WASHINGTON — In a secret 72-hour blitz over the weekend, the FBI, several foreign governments and a host of security firms dismantled what officials say is the most sophisticated operation ever to commandeer private computers and siphon tens of millions of dollars from American bank accounts.

The operation’s alleged Russian ringleader has been indicted on charges of hacking, conspiracy and bank fraud, Justice Department officials said Monday. Evgeniy Bogachev, 30, who goes by the handle “lucky12345,” was the mastermind behind a “botnet,” or network of secretly infected computers whose owners were unaware their machines had been hijacked, officials said.

He also ran a “ransomware” scheme, in which he encrypted victims’ computer files and refused to unlock them until receiving payment, officials said.

Deputy Attorney General James Cole called the botnet, dubbed Gameover Zeus, as “the most sophisticated and damaging … we have ever encountered.” Between 500,000 and 1 million computers worldwide were infected, and the losses exceeded $100 million to U.S. victims alone, he said.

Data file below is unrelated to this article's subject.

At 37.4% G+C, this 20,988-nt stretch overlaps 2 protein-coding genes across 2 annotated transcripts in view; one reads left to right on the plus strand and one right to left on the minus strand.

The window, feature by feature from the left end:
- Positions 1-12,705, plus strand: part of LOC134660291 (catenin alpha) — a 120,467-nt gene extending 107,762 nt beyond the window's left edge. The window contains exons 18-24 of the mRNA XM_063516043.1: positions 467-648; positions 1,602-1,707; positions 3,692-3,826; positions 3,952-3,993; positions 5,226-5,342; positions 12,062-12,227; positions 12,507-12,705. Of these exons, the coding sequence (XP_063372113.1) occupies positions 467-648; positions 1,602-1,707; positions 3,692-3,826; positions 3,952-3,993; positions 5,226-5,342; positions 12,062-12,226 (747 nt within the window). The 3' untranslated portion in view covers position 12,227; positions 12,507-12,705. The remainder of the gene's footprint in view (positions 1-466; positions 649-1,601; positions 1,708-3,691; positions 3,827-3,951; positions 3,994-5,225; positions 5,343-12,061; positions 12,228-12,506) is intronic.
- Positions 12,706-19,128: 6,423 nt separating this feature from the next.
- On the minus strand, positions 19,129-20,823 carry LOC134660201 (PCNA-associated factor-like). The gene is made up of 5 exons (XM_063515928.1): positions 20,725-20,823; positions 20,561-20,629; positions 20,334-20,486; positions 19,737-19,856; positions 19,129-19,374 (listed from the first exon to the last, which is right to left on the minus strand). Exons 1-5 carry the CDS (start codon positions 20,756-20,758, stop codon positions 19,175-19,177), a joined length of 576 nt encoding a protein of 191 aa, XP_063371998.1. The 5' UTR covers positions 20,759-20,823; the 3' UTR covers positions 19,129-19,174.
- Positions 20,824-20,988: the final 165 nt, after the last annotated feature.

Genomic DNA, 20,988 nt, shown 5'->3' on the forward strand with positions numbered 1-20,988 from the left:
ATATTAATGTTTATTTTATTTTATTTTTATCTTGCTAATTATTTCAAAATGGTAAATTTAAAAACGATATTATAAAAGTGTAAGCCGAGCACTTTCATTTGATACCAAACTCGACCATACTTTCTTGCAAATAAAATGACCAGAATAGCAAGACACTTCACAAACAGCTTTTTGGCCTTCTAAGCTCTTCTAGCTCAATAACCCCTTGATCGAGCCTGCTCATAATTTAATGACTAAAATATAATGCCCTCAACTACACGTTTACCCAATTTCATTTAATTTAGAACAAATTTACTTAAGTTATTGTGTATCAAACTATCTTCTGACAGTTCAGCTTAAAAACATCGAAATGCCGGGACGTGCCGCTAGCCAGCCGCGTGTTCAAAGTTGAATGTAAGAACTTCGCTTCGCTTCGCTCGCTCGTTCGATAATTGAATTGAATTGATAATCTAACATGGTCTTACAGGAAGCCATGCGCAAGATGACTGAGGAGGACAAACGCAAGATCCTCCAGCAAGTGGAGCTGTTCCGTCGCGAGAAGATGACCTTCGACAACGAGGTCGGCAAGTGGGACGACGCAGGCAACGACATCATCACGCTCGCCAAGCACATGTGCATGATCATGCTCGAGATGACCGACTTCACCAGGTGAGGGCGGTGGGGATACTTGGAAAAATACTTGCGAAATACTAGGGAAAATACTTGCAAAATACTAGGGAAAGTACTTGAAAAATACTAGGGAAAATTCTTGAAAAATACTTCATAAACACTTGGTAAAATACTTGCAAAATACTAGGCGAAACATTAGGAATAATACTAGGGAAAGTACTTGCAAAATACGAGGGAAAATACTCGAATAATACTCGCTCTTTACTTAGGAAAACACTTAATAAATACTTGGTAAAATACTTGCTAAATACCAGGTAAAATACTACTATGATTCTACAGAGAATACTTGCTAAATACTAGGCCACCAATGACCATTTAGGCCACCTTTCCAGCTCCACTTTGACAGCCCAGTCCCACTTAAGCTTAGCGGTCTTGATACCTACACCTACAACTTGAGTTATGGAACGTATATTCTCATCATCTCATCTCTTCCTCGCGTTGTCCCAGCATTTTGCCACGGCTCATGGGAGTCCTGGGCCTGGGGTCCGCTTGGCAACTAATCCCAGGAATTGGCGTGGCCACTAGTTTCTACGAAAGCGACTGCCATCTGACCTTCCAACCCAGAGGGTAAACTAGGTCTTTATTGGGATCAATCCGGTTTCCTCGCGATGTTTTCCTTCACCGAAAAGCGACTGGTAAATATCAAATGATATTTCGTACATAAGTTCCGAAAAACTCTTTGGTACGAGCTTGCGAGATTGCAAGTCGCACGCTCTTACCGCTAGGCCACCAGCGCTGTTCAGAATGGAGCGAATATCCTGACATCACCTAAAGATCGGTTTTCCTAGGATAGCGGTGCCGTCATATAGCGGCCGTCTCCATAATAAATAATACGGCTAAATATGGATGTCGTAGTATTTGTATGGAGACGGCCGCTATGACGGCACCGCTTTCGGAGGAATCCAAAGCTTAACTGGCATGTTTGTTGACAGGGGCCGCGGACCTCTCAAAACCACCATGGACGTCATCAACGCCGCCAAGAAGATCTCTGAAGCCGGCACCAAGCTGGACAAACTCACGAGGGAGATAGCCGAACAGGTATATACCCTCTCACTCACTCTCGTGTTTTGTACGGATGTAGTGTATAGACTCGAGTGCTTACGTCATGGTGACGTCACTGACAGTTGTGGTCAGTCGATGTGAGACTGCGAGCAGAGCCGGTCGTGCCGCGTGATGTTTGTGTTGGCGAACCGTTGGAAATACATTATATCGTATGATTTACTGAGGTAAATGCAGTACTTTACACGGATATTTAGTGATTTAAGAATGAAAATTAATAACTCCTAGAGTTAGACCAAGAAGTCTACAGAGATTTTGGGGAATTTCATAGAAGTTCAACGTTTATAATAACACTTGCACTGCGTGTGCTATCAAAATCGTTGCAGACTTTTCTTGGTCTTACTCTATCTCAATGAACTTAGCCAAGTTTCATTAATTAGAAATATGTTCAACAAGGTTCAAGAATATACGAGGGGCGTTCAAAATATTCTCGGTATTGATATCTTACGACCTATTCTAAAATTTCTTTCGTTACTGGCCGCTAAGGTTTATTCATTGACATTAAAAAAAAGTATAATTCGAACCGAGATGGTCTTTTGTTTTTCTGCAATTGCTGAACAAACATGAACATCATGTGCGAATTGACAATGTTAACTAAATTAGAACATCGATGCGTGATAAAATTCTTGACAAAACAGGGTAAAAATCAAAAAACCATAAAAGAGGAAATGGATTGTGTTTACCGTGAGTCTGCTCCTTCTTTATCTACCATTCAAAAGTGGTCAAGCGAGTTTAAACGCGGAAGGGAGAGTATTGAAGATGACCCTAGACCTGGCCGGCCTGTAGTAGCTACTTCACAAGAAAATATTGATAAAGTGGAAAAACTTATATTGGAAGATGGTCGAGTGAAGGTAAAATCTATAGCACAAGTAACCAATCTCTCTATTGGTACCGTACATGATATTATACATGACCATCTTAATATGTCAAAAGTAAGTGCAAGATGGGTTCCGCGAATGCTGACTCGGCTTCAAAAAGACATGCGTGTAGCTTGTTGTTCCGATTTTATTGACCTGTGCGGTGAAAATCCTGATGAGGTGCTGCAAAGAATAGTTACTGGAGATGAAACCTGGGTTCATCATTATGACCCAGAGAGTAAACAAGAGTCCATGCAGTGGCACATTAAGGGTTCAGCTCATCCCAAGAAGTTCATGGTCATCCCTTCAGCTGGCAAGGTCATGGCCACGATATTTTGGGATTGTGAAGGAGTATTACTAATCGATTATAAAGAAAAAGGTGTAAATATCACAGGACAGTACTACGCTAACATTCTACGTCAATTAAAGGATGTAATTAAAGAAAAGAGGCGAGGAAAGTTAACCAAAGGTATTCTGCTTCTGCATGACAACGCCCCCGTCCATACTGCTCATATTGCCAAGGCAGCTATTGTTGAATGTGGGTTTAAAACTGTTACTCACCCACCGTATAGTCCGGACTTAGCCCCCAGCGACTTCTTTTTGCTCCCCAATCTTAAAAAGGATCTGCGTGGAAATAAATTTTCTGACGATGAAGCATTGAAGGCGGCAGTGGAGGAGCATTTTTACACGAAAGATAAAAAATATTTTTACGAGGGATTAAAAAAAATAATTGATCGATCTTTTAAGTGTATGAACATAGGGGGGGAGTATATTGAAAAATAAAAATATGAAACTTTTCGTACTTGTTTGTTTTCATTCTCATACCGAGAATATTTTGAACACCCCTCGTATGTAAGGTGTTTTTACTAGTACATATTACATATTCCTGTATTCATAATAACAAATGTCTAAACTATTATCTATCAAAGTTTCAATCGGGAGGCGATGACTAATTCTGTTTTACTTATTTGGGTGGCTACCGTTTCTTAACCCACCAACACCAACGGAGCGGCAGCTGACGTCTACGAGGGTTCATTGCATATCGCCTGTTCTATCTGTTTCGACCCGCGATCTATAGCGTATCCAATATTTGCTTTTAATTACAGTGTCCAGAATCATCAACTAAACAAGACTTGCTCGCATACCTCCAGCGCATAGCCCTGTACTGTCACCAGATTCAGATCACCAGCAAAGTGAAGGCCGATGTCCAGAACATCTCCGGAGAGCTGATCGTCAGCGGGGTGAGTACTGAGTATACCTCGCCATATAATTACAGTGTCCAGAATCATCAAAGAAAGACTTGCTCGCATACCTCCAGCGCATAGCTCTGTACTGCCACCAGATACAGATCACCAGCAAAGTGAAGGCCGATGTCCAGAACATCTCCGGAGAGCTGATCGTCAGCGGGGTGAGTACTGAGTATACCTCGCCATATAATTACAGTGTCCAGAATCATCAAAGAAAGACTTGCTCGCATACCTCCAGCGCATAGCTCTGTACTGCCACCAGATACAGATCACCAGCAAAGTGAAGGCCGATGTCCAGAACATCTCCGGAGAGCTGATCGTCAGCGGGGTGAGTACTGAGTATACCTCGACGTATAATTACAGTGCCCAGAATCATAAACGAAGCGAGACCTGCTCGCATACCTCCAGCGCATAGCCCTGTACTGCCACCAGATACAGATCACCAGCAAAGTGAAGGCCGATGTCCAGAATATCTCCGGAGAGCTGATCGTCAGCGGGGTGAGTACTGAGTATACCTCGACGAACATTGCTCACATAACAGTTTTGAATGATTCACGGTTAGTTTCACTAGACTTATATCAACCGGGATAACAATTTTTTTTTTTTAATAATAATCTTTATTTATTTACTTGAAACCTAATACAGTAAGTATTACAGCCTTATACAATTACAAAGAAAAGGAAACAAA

Cole said officials had “some sense” of Bogachev’s location but declined to elaborate. “Our goal right now is to find him and bring him into custody,” he said.

Beginning in 2011, Bogachev allegedly used “spearphishing” emails to infect computers with malware. When unwitting computer users clicked on links or attachments, the malicious code would burrow into their machines. The malware enabled Bogachev and others in his ring to watch from Russia as the malware “intercepted the bank account numbers and passwords that unwitting victims typed into computers” in the United States, said Leslie Caldwell, assistant attorney general for the Justice Department’s criminal division.

In a novel twist, officials said, Bogachev used the botnet to deliver another form of malicious software called Cryptolocker, which encrypted victims’ computer files. It then placed a message on their screens informing them they could unlock their files only after paying a ransom, sometimes up to $700, officials said.

In the first two months of operation, Cole said, the Russian ring collected more than $27 million in ransom payments.